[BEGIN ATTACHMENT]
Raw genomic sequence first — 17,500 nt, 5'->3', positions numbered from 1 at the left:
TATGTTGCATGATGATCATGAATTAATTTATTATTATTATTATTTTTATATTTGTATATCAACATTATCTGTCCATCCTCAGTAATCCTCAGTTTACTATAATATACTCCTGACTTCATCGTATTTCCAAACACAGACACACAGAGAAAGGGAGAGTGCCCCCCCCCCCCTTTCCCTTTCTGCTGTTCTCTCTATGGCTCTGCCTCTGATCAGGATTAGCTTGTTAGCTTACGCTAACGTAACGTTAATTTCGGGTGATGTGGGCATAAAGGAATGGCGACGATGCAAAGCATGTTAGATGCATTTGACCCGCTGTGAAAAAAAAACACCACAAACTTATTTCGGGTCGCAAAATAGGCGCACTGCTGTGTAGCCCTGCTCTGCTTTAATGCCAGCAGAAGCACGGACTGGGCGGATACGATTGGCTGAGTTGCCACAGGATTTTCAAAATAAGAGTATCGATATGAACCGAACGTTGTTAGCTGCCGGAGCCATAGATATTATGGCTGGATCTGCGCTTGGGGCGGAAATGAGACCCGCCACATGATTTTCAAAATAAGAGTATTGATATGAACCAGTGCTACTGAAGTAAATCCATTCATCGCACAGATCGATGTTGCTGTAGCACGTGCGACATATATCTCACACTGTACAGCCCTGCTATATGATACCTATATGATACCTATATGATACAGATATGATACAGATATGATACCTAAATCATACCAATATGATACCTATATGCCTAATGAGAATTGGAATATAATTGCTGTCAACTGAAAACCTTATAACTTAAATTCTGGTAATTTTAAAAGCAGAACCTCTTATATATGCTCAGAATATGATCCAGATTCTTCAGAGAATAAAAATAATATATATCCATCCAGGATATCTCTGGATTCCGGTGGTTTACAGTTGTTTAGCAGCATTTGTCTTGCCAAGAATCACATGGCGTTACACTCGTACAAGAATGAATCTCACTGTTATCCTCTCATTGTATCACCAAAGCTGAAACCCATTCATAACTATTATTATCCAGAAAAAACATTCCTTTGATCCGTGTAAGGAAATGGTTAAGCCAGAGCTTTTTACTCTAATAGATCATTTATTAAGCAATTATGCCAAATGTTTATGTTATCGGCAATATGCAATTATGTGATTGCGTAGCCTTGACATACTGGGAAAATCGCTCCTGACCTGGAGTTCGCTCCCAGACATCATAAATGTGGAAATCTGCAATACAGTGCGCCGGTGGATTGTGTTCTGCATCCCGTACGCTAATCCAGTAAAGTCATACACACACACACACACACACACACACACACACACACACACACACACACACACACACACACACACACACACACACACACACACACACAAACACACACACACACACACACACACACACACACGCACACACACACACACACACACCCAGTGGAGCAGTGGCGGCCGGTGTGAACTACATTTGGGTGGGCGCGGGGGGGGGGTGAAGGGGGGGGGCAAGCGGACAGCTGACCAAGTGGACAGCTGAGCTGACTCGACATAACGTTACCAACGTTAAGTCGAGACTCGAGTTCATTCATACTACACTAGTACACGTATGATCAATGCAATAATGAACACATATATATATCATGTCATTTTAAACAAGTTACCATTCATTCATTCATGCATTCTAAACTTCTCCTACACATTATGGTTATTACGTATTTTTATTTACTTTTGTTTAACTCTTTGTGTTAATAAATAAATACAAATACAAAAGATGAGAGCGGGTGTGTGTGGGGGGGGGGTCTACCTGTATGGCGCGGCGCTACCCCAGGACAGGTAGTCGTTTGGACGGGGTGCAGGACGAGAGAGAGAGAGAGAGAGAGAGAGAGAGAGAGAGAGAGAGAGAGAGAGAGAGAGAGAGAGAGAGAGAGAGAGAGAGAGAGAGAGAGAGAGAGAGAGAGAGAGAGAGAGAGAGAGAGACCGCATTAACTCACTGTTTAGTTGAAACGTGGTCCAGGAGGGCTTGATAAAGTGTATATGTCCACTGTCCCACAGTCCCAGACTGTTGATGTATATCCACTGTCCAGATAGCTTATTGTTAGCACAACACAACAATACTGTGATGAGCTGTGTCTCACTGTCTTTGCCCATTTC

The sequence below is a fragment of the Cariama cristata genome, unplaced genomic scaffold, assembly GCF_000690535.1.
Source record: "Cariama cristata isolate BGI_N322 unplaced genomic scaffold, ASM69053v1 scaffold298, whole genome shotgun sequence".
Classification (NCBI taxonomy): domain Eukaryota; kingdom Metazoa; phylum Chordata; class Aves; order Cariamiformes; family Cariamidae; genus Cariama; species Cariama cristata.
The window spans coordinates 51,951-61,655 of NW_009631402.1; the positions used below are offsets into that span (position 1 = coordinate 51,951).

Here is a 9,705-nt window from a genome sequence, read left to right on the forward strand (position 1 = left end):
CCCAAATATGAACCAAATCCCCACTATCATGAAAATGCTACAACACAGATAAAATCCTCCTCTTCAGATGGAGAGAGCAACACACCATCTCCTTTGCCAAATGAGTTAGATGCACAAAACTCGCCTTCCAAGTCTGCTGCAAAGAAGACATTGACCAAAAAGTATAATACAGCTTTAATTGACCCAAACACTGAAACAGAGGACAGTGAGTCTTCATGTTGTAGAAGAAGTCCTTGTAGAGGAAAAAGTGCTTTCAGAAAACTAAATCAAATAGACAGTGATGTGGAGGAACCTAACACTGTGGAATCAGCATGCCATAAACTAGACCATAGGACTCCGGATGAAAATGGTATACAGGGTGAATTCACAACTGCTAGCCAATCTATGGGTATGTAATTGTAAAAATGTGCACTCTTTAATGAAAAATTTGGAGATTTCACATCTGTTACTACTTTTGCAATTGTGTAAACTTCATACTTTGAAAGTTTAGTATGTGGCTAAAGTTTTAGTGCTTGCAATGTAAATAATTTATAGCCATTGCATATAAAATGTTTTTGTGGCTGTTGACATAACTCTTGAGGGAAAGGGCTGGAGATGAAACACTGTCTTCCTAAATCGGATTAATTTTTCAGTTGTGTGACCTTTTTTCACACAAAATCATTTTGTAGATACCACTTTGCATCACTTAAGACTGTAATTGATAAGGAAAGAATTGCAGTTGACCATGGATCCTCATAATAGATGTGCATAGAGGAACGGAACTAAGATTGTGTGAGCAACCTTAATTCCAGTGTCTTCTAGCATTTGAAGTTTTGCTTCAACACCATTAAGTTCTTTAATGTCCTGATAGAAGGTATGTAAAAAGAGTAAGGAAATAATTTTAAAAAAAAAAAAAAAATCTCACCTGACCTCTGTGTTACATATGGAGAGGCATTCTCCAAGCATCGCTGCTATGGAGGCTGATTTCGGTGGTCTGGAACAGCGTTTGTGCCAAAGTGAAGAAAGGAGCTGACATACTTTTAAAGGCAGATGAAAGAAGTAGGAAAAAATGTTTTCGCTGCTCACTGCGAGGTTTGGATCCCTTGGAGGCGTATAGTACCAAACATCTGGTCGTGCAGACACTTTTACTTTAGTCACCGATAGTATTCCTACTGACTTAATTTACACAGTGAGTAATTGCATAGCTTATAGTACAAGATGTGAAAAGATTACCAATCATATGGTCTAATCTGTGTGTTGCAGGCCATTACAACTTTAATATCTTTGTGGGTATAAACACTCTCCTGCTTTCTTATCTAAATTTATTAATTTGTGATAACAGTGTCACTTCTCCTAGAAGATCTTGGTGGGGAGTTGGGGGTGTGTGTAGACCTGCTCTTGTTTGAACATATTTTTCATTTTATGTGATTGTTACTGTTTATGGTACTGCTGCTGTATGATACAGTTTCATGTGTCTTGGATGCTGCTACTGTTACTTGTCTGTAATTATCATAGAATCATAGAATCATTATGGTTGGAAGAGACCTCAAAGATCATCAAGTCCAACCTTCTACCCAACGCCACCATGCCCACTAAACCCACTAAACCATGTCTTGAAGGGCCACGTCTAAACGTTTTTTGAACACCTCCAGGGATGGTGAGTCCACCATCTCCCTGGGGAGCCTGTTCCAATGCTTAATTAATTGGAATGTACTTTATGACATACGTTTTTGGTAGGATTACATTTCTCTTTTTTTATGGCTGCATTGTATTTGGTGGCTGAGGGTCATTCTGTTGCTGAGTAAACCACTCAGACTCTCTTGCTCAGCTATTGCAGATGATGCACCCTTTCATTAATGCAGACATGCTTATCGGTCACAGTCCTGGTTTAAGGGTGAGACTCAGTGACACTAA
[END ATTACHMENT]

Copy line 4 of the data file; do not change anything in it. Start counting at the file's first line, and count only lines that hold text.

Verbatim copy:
Source record: "Cariama cristata isolate BGI_N322 unplaced genomic scaffold, ASM69053v1 scaffold298, whole genome shotgun sequence".